Nevertheless, we will of course abide by the law and ask you to do the same. We must do all that we can to keep our communities safe and to enable the NHS to manage this crisis. The Recovery Group chaired by the Bishop of London will be issuing specific guidance in the next day or two.
Bearing in mind our primary vocation as the Church of Jesus Christ to pray and to serve we call upon the Church of England to make this month of lockdown a month of prayer. More than anything else, whatever the nation thinks, we know that we are in the faithful hands of the risen Christ who knows our weaknesses, tiredness and struggles and whose steadfast love endures for ever.
Above all we recall people to some of the fundamental spiritual disciplines that shape our Christian life. How we do this is up to each congregation and clergy person. We will publish resources to support you before the first day of lockdown. During the first lockdown we cheered for the NHS every Thursday. During this second lockdown we invite you to fast in a way appropriate to you as well as pray for our nation every Thursday, for its leaders, its health and essential services and all those who suffer.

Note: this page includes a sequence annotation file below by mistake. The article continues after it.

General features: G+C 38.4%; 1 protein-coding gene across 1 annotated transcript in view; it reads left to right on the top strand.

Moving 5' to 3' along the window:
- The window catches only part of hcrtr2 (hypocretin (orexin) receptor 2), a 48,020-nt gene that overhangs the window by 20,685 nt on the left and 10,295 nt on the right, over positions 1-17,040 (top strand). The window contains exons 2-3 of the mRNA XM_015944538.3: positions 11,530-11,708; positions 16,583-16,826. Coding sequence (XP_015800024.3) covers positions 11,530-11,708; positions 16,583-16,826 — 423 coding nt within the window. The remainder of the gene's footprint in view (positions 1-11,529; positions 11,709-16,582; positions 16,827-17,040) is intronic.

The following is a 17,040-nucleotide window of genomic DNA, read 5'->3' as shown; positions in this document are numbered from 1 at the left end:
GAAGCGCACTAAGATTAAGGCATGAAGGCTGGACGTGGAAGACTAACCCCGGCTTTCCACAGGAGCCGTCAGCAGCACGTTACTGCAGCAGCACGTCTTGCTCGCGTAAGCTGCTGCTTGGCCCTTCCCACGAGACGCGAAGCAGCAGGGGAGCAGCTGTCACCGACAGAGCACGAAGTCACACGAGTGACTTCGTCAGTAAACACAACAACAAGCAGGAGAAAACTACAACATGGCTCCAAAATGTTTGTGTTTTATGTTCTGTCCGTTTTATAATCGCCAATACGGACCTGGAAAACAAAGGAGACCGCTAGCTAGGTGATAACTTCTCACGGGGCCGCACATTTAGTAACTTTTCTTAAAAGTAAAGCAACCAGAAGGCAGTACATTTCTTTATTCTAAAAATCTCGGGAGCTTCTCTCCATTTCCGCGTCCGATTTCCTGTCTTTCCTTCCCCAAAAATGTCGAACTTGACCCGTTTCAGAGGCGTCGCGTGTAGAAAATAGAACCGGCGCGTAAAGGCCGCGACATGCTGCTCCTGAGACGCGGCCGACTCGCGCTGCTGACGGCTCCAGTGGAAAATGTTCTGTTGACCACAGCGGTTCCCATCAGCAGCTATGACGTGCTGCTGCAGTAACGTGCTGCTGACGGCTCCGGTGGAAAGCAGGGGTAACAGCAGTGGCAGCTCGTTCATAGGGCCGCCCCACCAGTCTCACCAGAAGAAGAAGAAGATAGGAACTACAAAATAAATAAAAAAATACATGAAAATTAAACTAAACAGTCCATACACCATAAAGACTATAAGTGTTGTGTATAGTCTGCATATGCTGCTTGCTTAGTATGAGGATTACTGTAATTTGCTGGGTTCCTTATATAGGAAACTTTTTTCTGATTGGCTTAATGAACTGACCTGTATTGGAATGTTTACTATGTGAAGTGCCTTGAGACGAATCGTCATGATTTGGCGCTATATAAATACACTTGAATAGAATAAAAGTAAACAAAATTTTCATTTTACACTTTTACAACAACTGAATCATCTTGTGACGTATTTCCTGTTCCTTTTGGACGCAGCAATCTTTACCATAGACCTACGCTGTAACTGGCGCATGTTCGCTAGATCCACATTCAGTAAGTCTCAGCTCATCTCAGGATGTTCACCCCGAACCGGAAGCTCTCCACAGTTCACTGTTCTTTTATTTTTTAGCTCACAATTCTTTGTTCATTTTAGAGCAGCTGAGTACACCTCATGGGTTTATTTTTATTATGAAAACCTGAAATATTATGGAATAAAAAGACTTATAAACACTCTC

We thank you for your service and ministry and pray that God will sustain you and encourage you. After consulting the House of Bishops we will be writing a more general letter to the whole nation we serve, a letter expressing the hope we have and calling for courage, calm and compassion.